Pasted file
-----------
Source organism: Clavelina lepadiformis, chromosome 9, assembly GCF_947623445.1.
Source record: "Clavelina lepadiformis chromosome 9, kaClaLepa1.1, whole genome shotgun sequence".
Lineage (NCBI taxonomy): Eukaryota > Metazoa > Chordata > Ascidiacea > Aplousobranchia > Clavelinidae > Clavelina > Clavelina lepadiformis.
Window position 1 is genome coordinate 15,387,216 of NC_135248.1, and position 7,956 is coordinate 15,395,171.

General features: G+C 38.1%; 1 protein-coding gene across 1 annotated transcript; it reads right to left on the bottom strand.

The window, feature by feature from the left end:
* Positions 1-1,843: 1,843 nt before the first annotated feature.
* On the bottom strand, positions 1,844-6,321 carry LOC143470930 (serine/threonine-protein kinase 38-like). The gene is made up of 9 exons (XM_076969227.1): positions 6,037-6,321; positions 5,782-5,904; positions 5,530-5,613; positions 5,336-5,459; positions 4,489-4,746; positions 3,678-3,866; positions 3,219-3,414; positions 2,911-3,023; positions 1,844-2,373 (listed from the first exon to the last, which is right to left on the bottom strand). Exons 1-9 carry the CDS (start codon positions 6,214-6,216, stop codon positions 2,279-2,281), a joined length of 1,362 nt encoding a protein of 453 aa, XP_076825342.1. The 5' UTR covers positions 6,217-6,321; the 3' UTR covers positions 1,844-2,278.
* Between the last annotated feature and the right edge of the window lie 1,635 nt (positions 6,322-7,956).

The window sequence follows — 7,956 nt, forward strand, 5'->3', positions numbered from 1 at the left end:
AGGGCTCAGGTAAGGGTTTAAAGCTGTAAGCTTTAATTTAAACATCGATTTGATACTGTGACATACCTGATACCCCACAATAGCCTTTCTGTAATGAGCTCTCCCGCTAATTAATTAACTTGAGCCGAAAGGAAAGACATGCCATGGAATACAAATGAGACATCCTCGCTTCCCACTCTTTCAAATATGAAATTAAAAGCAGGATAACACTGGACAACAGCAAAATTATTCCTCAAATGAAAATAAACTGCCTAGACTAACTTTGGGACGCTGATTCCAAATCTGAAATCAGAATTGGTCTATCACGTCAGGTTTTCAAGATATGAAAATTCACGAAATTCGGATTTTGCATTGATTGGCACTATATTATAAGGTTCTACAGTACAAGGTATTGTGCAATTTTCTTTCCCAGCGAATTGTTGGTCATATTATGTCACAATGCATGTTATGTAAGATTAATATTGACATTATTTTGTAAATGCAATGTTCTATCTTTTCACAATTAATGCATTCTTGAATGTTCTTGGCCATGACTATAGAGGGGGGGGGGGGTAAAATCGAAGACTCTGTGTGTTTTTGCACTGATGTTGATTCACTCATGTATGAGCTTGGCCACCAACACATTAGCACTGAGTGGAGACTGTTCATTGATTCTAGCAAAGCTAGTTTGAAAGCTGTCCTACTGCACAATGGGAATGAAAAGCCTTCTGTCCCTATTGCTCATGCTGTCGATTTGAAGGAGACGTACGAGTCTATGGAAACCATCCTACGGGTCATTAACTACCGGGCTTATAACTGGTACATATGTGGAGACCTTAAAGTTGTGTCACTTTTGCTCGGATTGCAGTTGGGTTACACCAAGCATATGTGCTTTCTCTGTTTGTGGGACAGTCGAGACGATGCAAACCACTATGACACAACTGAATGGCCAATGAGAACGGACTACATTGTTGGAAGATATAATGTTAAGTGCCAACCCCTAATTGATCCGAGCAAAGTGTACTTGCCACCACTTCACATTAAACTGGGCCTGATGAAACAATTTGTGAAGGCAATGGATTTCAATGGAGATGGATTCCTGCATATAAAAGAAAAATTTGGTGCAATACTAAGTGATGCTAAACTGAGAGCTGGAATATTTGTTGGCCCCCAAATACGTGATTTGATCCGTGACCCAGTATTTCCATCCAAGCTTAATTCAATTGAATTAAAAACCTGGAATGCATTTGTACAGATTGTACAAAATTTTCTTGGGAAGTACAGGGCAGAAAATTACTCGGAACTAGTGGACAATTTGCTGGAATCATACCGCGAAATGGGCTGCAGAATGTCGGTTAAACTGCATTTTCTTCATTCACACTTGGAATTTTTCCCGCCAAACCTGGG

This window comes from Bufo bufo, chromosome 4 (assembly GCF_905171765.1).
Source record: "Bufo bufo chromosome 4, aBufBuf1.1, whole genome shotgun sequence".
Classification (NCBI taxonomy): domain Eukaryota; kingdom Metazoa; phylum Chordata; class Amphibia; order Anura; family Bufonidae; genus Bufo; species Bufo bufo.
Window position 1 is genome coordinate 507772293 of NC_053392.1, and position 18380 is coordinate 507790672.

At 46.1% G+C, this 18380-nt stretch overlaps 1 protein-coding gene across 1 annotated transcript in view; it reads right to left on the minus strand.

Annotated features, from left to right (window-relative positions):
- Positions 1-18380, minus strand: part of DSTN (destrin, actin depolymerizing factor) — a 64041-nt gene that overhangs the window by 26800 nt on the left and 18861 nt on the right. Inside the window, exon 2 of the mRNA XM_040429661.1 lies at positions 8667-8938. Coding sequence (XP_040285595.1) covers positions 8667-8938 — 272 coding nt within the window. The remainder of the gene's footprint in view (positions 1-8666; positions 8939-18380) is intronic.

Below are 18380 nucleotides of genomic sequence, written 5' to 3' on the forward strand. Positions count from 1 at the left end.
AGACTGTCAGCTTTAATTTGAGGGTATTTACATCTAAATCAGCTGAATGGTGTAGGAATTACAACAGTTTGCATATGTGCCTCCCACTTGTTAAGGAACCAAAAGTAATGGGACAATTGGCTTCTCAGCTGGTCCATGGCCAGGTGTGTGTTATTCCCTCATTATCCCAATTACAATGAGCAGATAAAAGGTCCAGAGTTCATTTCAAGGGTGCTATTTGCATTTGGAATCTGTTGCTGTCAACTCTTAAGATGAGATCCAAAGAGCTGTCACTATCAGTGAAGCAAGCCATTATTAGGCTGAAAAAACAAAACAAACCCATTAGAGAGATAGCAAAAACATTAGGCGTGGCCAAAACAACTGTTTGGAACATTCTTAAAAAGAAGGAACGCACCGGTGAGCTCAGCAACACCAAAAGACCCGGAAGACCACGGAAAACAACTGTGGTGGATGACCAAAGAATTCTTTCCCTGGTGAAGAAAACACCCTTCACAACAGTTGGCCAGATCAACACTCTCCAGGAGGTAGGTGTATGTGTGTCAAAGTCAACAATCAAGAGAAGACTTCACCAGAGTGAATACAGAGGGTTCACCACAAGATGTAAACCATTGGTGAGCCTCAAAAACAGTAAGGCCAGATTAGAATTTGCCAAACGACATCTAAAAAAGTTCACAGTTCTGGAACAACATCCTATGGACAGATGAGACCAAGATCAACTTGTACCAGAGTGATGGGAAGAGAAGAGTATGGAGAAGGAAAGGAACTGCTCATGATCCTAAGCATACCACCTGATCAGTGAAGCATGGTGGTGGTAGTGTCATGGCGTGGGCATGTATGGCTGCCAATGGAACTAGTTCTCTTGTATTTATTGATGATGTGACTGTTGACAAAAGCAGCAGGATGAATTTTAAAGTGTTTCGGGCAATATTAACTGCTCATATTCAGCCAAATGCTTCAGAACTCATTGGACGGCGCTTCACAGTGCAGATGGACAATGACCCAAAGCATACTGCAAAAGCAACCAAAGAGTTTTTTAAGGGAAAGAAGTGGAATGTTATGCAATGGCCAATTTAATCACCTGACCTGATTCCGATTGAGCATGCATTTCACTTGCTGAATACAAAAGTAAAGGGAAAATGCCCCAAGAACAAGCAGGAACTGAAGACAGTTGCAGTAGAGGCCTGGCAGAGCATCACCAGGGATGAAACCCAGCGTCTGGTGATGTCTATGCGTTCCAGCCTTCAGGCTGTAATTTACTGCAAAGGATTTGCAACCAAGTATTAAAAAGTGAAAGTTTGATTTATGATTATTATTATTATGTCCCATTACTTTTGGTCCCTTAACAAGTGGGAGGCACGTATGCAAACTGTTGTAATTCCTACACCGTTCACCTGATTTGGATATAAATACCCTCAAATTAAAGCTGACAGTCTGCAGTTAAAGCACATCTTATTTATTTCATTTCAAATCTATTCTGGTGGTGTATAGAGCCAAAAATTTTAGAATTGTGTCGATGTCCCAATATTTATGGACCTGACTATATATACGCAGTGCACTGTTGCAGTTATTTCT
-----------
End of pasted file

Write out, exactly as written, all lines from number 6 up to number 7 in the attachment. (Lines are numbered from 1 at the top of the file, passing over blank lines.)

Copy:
The window, feature by feature from the left end:
* Positions 1-1,843: 1,843 nt before the first annotated feature.